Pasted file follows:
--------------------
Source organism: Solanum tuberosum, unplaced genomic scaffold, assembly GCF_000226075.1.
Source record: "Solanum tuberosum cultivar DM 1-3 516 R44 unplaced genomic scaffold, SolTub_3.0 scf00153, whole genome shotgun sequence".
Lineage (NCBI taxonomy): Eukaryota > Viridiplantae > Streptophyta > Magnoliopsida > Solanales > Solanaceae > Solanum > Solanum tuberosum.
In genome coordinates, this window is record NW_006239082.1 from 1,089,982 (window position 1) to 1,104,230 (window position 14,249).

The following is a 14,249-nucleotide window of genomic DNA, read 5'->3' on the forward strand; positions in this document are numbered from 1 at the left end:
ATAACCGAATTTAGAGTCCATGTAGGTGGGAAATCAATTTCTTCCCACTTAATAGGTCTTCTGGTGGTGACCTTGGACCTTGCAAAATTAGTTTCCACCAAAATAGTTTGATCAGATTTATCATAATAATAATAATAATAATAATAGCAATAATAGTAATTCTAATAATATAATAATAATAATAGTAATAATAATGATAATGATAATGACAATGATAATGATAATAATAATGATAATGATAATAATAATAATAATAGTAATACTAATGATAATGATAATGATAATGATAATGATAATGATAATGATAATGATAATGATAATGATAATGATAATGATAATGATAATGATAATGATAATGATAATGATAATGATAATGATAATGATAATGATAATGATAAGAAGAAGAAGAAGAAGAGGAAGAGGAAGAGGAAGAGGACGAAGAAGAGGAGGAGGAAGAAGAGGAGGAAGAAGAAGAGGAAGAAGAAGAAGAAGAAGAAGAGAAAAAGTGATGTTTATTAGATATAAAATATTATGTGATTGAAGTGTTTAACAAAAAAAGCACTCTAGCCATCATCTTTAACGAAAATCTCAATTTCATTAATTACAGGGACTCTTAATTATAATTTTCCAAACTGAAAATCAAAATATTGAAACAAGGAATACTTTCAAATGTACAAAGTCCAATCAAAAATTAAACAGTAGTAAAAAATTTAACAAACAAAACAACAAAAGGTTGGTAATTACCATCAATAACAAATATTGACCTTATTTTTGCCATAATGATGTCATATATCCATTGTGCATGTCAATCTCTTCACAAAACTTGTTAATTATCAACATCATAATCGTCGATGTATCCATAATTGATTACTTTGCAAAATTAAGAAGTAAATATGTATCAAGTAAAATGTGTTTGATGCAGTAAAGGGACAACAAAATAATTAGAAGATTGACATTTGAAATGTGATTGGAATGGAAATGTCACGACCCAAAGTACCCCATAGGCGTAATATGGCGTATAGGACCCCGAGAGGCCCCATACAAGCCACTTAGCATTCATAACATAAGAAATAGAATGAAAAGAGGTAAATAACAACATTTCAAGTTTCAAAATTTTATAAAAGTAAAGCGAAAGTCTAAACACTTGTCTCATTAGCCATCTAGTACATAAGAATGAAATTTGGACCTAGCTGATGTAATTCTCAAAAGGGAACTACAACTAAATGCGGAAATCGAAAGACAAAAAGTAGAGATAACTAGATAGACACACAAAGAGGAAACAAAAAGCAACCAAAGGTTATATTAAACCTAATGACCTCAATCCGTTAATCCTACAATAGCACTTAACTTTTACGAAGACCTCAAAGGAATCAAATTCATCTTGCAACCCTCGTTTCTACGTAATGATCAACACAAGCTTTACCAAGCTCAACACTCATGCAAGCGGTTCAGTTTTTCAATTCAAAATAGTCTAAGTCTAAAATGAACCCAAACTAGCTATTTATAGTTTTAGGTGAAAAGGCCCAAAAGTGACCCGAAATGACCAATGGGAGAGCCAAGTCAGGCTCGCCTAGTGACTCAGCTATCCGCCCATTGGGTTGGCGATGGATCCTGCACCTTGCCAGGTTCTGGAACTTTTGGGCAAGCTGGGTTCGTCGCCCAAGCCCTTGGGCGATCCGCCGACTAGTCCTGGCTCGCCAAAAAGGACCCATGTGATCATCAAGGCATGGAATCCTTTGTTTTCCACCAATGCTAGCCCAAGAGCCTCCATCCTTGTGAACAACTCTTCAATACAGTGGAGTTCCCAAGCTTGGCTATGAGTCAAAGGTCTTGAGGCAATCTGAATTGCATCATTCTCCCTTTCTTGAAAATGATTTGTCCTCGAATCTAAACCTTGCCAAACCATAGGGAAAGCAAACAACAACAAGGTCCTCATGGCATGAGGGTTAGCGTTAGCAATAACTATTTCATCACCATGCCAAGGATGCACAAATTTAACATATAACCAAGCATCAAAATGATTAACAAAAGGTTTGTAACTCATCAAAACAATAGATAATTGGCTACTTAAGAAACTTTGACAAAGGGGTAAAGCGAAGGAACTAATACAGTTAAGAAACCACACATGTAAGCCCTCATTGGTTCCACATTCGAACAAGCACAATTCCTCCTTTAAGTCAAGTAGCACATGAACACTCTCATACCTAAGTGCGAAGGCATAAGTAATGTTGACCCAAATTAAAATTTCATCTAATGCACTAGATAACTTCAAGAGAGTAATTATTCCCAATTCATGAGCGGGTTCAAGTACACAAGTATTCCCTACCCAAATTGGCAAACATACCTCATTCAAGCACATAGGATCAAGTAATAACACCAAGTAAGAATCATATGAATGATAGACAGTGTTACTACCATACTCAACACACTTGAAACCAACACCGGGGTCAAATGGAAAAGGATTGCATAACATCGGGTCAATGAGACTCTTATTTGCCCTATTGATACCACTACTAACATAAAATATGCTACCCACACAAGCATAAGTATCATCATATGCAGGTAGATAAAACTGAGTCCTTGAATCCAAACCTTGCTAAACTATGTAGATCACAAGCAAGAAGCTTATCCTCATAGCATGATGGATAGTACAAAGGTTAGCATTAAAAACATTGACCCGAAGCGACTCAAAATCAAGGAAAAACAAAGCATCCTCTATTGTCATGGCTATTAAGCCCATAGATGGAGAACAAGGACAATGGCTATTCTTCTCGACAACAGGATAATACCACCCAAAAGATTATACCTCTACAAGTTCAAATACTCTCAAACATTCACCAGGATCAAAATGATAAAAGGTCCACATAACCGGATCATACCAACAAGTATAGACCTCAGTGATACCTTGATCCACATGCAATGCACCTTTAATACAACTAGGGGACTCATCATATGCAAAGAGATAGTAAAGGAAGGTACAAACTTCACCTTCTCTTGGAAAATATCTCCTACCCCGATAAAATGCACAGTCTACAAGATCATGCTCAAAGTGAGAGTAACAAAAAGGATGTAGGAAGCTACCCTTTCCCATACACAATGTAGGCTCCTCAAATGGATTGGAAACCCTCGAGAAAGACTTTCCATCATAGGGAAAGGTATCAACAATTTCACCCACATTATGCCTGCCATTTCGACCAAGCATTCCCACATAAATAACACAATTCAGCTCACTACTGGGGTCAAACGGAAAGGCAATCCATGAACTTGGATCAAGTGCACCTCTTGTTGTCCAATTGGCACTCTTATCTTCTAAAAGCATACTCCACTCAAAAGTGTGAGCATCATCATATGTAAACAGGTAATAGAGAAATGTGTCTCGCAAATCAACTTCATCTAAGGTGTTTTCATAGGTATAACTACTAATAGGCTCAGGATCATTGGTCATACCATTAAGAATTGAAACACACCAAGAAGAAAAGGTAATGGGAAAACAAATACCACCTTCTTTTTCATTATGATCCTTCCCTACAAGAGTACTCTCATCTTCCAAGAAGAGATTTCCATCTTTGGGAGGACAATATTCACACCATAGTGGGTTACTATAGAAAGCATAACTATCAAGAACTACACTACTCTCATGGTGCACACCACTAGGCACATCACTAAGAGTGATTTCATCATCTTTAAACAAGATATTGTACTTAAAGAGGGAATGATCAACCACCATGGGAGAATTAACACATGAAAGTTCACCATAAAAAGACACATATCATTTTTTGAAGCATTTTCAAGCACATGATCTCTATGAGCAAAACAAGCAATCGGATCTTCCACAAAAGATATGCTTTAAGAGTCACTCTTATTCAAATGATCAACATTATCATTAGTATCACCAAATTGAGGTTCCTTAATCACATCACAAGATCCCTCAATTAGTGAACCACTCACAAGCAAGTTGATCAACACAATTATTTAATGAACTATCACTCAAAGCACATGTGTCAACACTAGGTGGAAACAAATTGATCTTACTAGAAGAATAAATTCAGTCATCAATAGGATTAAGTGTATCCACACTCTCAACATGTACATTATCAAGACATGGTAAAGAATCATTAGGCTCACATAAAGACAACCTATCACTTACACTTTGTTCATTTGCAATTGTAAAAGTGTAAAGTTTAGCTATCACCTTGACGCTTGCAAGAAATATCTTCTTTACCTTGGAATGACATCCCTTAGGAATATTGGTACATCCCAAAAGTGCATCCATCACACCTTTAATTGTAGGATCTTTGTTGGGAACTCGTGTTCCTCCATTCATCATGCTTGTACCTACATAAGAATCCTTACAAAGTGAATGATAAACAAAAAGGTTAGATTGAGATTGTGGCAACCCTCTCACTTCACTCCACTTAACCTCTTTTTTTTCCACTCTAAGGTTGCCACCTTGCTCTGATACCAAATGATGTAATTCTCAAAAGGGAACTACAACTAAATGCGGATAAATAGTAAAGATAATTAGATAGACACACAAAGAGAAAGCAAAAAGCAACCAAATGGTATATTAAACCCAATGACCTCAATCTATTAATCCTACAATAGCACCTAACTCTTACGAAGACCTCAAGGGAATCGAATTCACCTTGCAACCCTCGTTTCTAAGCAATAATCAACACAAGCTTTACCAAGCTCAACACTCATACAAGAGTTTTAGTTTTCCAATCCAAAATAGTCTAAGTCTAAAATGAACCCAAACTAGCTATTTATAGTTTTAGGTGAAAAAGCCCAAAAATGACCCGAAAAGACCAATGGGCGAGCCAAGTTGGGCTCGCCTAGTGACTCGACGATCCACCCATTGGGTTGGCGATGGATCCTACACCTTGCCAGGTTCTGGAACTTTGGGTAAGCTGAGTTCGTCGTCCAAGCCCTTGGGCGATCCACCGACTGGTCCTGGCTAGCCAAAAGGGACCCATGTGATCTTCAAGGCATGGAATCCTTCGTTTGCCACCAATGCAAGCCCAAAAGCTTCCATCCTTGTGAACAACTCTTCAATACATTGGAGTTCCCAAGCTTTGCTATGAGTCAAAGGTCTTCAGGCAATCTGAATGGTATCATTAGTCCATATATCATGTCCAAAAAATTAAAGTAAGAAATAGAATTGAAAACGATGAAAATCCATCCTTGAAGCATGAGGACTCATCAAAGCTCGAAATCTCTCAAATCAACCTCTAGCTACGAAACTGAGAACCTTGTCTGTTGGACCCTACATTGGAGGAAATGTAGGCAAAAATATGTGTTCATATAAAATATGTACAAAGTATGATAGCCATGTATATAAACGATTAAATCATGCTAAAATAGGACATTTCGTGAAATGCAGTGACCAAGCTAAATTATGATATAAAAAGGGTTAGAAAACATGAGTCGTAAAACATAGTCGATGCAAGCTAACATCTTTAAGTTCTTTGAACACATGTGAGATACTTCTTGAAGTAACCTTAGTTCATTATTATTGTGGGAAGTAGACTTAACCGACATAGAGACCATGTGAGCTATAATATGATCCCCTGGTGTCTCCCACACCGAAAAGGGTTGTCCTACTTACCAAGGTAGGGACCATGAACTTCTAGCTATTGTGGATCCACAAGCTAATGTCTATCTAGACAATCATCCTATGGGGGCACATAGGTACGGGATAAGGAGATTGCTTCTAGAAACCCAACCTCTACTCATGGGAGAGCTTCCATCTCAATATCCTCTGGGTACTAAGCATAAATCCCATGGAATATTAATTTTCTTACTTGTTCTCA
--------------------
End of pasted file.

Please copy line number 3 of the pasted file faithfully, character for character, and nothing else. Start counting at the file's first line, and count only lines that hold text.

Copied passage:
Lineage (NCBI taxonomy): Eukaryota > Viridiplantae > Streptophyta > Magnoliopsida > Solanales > Solanaceae > Solanum > Solanum tuberosum.